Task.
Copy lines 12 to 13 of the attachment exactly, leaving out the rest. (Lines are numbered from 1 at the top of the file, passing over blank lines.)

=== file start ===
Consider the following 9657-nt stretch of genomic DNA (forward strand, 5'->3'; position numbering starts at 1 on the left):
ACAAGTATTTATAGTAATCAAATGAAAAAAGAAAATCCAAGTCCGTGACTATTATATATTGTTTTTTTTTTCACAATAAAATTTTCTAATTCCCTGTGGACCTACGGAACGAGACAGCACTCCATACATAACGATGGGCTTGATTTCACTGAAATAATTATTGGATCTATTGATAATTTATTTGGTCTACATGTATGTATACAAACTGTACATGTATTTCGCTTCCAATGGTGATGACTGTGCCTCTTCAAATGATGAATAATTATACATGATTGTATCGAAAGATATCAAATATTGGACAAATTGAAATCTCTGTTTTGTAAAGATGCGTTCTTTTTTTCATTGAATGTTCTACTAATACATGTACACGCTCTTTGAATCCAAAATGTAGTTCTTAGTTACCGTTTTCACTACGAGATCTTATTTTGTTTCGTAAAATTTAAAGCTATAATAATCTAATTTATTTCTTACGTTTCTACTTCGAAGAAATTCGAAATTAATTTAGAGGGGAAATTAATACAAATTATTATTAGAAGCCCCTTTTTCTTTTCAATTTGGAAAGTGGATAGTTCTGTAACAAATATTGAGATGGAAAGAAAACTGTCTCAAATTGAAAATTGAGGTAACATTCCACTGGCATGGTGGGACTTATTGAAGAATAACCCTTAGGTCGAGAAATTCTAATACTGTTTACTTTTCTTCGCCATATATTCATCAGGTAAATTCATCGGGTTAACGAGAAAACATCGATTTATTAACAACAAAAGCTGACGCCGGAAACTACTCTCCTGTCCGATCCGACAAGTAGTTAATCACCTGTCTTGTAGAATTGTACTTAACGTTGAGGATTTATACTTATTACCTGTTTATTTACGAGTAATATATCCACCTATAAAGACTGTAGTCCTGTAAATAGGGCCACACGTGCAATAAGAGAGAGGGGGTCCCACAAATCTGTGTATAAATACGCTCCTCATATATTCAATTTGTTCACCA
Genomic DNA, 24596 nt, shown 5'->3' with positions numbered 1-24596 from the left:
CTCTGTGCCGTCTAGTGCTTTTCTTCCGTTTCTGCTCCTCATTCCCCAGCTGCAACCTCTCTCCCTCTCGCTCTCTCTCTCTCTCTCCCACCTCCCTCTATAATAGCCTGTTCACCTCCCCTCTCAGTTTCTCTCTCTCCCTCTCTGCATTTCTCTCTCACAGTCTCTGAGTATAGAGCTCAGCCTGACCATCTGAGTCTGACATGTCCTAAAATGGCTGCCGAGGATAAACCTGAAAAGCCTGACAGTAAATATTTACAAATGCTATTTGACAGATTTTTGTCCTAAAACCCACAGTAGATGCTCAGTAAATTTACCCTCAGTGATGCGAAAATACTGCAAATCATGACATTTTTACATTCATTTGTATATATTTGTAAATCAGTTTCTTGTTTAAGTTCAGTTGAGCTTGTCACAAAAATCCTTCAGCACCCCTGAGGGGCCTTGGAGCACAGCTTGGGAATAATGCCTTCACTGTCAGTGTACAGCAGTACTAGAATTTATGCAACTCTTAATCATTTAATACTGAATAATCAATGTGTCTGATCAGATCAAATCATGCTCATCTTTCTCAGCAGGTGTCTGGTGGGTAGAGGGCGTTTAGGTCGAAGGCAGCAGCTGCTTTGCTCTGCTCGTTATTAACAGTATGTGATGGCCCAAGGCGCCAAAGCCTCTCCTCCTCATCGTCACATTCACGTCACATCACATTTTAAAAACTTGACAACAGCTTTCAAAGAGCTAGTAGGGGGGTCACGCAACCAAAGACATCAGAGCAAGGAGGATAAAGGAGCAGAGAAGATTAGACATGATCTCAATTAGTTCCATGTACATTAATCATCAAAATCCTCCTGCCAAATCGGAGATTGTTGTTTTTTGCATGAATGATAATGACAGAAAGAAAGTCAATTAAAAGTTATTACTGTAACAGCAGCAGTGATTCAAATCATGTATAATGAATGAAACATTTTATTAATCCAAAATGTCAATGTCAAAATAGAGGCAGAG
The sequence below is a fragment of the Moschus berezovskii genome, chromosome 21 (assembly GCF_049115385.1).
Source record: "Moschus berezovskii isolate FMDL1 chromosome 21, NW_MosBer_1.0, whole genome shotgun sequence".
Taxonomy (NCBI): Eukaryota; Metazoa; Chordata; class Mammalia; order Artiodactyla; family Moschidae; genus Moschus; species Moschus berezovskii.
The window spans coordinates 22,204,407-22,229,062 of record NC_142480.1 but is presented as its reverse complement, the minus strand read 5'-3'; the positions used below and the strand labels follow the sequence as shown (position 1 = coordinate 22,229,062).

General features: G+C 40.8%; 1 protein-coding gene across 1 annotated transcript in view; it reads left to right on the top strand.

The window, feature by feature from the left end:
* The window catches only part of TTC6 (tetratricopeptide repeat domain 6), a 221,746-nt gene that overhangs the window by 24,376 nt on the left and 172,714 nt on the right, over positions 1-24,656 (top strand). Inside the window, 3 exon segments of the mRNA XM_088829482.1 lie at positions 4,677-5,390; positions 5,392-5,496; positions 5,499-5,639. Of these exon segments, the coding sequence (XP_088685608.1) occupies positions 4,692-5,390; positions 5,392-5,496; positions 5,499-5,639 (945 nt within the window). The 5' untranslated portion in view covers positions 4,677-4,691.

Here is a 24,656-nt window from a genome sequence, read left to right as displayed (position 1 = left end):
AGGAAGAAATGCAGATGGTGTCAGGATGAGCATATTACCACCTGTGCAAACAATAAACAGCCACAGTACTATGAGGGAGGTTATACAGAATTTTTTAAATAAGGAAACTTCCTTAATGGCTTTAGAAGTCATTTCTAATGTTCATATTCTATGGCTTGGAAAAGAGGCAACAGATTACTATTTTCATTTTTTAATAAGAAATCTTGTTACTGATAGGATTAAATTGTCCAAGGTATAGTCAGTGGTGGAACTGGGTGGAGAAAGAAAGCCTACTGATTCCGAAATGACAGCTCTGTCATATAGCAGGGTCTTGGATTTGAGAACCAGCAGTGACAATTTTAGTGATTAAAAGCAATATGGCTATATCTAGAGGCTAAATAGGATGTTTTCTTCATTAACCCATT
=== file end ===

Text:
Here is a 24,656-nt window from a genome sequence, read left to right as displayed (position 1 = left end):
AGGAAGAAATGCAGATGGTGTCAGGATGAGCATATTACCACCTGTGCAAACAATAAACAGCCACAGTACTATGAGGGAGGTTATACAGAATTTTTTAAATAAGGAAACTTCCTTAATGGCTTTAGAAGTCATTTCTAATGTTCATATTCTATGGCTTGGAAAAGAGGCAACAGATTACTATTTTCATTTTTTAATAAGAAATCTTGTTACTGATAGGATTAAATTGTCCAAGGTATAGTCAGTGGTGGAACTGGGTGGAGAAAGAAAGCCTACTGATTCCGAAATGACAGCTCTGTCATATAGCAGGGTCTTGGATTTGAGAACCAGCAGTGACAATTTTAGTGATTAAAAGCAATATGGCTATATCTAGAGGCTAAATAGGATGTTTTCTTCATTAACCCATT